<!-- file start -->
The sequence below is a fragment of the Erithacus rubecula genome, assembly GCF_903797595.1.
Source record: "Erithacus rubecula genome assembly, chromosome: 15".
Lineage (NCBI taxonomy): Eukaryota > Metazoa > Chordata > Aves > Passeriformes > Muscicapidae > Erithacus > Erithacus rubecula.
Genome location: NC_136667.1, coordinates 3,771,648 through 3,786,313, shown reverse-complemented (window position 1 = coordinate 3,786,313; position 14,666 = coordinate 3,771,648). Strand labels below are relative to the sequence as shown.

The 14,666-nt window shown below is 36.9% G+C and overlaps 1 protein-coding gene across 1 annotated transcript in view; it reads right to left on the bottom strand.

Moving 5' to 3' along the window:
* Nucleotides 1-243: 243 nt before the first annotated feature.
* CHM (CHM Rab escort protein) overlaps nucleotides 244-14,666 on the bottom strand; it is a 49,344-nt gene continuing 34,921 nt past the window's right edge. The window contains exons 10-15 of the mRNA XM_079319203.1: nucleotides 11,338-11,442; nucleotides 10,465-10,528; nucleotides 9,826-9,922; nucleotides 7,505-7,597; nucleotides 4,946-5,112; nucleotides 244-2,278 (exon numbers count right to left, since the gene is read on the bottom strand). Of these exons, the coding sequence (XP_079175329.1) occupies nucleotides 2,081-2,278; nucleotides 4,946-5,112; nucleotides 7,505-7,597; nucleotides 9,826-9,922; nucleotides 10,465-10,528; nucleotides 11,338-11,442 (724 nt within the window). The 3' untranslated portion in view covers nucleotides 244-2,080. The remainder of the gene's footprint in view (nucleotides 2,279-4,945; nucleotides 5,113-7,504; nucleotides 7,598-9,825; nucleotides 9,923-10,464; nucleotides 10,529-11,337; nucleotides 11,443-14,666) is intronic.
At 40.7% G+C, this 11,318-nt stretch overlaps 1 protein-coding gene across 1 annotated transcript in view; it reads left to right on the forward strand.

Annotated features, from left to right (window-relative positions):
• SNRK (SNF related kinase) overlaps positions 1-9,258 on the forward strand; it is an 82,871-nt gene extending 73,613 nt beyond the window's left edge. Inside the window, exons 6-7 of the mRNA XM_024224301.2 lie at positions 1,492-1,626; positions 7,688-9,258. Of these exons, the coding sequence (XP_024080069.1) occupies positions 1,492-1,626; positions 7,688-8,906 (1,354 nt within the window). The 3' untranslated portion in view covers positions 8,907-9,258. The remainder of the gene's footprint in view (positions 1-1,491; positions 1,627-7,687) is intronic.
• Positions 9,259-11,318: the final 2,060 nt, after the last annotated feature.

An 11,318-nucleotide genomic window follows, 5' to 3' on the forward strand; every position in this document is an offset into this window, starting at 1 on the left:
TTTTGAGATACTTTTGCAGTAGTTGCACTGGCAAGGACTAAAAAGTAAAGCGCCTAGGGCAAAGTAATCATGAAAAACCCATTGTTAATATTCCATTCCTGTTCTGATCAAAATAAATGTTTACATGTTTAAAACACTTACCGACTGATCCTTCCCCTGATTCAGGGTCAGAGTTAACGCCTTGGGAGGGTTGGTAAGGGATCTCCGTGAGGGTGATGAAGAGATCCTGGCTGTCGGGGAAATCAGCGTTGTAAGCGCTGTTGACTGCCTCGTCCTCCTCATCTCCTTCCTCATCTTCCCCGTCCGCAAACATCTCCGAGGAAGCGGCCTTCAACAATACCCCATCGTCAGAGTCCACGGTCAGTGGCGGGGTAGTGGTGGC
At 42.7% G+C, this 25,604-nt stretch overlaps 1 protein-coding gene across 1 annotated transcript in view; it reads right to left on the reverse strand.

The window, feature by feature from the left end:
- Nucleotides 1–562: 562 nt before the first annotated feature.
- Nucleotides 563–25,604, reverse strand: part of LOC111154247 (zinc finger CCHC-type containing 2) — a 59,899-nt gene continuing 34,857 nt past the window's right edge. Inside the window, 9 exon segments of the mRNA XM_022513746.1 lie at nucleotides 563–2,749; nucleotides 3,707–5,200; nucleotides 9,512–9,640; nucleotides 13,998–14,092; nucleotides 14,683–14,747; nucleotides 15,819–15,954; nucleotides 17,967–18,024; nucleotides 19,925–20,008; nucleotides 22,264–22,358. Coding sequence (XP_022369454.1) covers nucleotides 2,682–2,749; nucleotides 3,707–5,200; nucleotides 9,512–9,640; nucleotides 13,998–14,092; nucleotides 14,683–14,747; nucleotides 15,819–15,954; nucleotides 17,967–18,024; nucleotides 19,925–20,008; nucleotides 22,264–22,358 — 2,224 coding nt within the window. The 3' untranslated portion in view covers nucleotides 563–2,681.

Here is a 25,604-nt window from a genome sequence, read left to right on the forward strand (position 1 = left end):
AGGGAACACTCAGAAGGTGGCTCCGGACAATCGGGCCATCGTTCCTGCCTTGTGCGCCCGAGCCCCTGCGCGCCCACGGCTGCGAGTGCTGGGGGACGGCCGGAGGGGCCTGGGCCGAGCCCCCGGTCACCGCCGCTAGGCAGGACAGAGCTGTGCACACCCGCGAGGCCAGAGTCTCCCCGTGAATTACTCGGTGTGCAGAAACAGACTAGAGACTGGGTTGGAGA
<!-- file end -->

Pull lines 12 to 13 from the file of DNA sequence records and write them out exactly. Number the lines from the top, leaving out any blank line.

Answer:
• Positions 9,259-11,318: the final 2,060 nt, after the last annotated feature.

An 11,318-nucleotide genomic window follows, 5' to 3' on the forward strand; every position in this document is an offset into this window, starting at 1 on the left: